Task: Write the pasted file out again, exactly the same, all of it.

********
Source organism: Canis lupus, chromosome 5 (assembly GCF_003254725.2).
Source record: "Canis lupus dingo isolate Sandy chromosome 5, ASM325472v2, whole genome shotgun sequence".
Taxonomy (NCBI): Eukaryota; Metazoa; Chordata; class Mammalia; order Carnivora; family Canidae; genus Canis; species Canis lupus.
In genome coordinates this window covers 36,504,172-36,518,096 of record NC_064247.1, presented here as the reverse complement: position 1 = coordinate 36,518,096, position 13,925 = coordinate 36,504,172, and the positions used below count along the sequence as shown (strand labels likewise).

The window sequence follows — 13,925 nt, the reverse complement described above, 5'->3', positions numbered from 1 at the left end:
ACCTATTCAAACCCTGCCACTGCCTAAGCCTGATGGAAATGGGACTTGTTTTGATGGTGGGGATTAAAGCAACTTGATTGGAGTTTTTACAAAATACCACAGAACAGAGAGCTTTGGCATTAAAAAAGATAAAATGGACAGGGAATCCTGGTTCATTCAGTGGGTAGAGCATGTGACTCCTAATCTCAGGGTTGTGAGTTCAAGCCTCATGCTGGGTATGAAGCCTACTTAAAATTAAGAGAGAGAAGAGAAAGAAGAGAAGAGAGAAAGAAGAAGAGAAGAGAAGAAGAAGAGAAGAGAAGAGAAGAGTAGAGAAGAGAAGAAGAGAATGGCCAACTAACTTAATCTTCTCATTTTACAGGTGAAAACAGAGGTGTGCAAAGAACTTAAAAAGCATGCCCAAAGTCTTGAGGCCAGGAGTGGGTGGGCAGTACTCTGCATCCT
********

Source organism: Canis lupus, chromosome 5 (assembly GCF_003254725.2).
Source record: "Canis lupus dingo isolate Sandy chromosome 5, ASM325472v2, whole genome shotgun sequence".
Taxonomy (NCBI): Eukaryota; Metazoa; Chordata; class Mammalia; order Carnivora; family Canidae; genus Canis; species Canis lupus.
In genome coordinates this window covers 36,504,172-36,518,096 of record NC_064247.1, presented here as the reverse complement: position 1 = coordinate 36,518,096, position 13,925 = coordinate 36,504,172, and the positions used below count along the sequence as shown (strand labels likewise).

The window sequence follows — 13,925 nt, the reverse complement described above, 5'->3', positions numbered from 1 at the left end:
ACCTATTCAAACCCTGCCACTGCCTAAGCCTGATGGAAATGGGACTTGTTTTGATGGTGGGGATTAAAGCAACTTGATTGGAGTTTTTACAAAATACCACAGAACAGAGAGCTTTGGCATTAAAAAAGATAAAATGGACAGGGAATCCTGGTTCATTCAGTGGGTAGAGCATGTGACTCCTAATCTCAGGGTTGTGAGTTCAAGCCTCATGCTGGGTATGAAGCCTACTTAAAATTAAGAGAGAGAAGAGAAAGAAGAGAAGAGAGAAAGAAGAAGAGAAGAGAAGAAGAAGAGAAGAGAAGAGAAGAGTAGAGAAGAGAAGAAGAGAATGGCCAACTAACTTAATCTTCTCATTTTACAGGTGAAAACAGAGGTGTGCAAAGAACTTAAAAAGCATGCCCAAAGTCTTGAGGCCAGGAGTGGGTGGGCAGTACTCTGCATCCT